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Innovation and the State

Book description

From social media to mortgage-backed securities, innovation carries both risk and opportunity. Groups of people win, and lose, when innovation changes the ground rules. Looking beyond formal politics, this new book by Cristie Ford argues that we need to recognize innovation, and financial innovation in particular, as a central challenge for regulation. Regulation is at the leading edge of politics and policy in ways that we have not yet fully grasped. Seemingly innocuous regulatory design choices have clear and profound practical ramifications for many of our most cherished social commitments. Innovation is a complex phenomenon that needs to be understood not only in technical terms, but also in human ones. Using financial regulation as her primary example, Ford argues for a fresh approach to regulation, which recognizes innovation for the regulatory challenge that it is, and which binds our cherished social values and our regulatory tools ever more tightly together.

Reviews

‘In Innovation and the State: Finance, Regulation, and Justice Cristie Ford provides a thorough analysis of the evolution of academic literature on ‘flexible regulation' and couples this with an analysis of different forms of innovation to consider how regulation can fulfil progressive social goals whilst coping effectively with the risks and uncertainties that innovations within markets can pose. Elegantly written and perceptively observed, this is a timely analysis which reminds us that regulation is a political and social project as well as a technical one.'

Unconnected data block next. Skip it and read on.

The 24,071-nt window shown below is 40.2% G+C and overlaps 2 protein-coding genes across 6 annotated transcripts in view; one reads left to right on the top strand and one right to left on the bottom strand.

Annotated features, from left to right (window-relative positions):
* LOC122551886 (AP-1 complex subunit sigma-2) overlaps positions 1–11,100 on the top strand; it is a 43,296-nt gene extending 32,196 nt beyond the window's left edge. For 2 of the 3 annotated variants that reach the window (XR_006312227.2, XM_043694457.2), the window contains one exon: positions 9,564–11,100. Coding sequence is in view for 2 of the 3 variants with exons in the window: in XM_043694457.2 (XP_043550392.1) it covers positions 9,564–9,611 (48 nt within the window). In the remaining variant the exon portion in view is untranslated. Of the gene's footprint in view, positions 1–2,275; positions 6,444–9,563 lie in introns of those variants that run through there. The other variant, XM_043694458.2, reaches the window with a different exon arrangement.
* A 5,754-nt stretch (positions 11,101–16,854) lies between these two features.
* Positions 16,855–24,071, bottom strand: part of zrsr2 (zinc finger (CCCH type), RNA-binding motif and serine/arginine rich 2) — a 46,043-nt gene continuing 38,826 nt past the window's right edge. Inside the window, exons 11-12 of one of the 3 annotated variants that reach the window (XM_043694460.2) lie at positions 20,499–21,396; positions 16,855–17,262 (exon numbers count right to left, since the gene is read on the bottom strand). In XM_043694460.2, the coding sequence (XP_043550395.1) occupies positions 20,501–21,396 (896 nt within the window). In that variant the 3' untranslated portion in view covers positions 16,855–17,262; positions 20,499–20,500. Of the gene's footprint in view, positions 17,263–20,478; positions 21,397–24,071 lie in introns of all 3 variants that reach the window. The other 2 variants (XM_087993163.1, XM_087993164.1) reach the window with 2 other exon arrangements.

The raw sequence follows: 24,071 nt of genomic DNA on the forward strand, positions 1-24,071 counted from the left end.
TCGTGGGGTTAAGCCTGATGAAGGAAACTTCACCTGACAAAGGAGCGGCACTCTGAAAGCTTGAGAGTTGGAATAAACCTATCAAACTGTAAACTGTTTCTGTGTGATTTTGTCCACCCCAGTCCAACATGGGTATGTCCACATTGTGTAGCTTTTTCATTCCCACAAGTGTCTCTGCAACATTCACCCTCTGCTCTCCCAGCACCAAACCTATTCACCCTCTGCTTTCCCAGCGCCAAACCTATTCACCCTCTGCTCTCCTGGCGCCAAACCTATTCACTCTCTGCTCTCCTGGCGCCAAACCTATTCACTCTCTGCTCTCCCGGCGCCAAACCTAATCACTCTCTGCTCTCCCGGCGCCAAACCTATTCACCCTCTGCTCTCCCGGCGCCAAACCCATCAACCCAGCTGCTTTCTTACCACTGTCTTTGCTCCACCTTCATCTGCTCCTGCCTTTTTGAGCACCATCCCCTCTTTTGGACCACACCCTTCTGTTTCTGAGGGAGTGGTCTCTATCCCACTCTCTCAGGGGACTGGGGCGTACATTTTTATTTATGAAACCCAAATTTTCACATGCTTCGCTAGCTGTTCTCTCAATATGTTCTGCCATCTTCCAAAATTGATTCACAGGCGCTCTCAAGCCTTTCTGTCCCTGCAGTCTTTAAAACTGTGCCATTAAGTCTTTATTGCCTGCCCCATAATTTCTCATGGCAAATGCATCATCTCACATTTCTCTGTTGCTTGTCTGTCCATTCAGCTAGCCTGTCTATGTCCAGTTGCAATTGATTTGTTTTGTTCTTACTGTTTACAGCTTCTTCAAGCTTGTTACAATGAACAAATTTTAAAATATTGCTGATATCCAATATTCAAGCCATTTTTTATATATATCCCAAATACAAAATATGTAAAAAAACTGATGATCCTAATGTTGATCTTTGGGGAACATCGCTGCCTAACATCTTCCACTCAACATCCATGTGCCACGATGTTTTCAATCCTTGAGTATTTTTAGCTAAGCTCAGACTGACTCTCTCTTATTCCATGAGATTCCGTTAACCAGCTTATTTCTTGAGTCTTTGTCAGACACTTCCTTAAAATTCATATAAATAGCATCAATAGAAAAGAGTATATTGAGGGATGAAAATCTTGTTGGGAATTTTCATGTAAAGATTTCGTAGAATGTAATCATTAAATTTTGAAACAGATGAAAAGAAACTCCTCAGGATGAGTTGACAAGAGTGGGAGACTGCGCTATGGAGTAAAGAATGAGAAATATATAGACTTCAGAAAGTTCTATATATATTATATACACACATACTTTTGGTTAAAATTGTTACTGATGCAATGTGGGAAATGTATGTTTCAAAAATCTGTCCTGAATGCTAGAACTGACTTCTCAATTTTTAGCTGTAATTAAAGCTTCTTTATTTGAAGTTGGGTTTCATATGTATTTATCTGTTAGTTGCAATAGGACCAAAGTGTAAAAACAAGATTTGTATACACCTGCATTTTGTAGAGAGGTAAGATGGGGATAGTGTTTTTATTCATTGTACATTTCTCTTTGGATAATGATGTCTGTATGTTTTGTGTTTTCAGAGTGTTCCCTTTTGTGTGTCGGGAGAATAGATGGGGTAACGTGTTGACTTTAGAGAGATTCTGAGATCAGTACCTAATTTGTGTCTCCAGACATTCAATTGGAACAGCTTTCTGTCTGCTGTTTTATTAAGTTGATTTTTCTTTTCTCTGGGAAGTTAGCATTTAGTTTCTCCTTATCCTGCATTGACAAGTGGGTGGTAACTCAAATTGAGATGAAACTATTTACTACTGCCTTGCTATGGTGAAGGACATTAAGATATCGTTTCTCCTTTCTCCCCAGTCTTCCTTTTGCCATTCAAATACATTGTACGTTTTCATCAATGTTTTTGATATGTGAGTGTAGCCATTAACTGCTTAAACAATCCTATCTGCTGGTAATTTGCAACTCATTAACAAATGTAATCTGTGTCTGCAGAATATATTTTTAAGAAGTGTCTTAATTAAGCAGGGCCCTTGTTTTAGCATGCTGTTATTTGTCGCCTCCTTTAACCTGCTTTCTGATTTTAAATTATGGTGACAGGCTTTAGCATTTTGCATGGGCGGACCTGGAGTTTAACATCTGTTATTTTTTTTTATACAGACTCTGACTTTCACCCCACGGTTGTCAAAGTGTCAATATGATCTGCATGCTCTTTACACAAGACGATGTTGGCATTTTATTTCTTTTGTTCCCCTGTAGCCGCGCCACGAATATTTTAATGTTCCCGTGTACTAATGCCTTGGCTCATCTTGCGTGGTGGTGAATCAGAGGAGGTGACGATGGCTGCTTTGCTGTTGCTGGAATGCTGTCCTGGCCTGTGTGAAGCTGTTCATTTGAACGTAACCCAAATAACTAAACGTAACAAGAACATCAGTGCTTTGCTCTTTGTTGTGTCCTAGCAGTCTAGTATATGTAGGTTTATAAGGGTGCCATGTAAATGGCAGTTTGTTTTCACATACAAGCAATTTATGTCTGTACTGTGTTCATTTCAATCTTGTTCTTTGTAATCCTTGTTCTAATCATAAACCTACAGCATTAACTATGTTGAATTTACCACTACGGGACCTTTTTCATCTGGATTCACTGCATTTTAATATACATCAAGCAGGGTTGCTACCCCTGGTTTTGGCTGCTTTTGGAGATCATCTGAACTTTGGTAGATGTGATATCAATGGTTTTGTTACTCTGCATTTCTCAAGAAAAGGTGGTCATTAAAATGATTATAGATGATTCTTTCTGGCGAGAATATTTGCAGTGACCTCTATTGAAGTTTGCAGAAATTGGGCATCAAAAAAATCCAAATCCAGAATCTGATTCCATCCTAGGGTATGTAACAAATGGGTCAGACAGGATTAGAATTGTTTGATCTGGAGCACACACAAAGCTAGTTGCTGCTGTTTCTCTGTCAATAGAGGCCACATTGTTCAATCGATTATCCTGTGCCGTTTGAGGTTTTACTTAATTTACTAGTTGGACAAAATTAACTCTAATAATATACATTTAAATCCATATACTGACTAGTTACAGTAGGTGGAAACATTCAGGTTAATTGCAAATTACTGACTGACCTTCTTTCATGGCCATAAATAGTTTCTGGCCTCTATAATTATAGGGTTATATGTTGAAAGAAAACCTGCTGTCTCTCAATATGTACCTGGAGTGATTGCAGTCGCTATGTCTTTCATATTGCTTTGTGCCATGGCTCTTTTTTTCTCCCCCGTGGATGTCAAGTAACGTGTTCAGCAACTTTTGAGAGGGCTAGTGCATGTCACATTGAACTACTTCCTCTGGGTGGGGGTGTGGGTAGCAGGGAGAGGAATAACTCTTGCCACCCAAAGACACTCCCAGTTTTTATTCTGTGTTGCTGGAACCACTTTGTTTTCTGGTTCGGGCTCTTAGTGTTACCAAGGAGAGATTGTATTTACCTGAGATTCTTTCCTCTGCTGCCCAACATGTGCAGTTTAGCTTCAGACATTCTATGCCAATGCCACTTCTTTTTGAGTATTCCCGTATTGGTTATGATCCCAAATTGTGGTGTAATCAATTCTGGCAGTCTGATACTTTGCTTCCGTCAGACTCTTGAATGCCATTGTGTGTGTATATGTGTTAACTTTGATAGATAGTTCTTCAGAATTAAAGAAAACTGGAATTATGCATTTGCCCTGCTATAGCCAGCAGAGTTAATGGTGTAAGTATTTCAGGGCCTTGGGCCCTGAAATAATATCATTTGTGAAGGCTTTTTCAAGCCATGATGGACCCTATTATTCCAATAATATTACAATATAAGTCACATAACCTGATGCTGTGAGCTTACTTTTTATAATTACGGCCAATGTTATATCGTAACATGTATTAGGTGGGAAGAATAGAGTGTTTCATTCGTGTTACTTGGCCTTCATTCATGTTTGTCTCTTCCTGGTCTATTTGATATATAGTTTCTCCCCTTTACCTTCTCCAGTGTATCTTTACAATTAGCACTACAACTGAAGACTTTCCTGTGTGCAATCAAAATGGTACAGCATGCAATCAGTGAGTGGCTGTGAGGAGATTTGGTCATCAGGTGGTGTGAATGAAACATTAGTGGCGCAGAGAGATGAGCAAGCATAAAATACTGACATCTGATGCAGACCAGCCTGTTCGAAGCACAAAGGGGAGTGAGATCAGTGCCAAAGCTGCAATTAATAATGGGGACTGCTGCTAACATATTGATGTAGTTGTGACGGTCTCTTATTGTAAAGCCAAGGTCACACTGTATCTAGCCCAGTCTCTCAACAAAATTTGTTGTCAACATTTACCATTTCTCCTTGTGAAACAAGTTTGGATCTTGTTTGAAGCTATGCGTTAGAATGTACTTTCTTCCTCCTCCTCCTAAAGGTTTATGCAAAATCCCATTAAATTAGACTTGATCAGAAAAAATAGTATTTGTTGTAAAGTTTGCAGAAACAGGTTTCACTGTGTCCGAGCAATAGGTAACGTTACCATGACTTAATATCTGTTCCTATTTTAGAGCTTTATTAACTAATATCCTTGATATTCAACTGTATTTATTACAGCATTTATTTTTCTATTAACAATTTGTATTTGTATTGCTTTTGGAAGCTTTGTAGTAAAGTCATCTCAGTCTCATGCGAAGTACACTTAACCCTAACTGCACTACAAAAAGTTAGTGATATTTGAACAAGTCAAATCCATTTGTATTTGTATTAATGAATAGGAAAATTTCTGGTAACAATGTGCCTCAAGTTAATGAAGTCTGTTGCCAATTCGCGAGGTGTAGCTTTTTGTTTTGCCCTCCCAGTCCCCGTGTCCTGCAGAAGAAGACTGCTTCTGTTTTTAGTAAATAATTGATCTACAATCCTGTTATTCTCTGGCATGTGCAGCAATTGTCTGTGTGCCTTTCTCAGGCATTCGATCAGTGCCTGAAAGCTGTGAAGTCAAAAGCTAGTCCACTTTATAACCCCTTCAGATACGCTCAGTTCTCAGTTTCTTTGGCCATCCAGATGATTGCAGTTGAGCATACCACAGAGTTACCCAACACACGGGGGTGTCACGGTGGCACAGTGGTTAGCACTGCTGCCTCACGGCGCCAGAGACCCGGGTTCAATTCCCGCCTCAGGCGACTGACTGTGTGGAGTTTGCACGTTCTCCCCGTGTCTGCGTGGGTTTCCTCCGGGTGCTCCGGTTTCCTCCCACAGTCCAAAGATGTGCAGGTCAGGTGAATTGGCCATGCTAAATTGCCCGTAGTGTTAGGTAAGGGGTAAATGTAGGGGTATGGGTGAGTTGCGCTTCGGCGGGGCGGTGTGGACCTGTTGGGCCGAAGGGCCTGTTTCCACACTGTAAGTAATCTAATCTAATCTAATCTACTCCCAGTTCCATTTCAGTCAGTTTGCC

Julia Black - London School of Economics and Political Science

‘A tour de force of innovation and financial regulation. Cristie Ford is street smart, experienced on Wall Street. She explains how sedimentary innovation is bound to defeat inflexible rulish regulation. Yet sedimentary innovation also defeats flexible regulation, if it fails to fill the gaps that open within a scaffolding of regulatory principles. Ford's brilliant book teaches us to learn to see financial innovation. It cautions political wisdom in building loyalty to public values as regulators steer economic interests.'

John Braithwaite - Australian National University, Canberra

‘Like the words ‘growth' and ‘progress', ‘innovation' is often taken for granted as a public good. Indeed, it can be. But Cristie Ford shows in this deep and thoughtful book the way this taken-for-grantedness has seduced regulators, academics and the public into a set of beliefs that undermines the necessary task of regulation itself. She points the way forward to a more sophisticated interaction between regulation and innovation in a more just, progressive society.'

Donald Langevoort - Georgetown University, Washington, DC

'Many scholars, including Cristie Ford, have analyzed particular aspects of these phenomena, and how they matter to business and financial policy. What no one has done before, is build a broad philosophical construct for assessing these phenomena, so that policy makers might produce innovation-ready financial regulation. Professor Ford addresses regulatory design and structure, adaptability, and our own assumptions in ways that should help academics and policy makers think more precisely about optimal financial regulation in the future.'

Frank Partnoy - University of San Diego, School of Law

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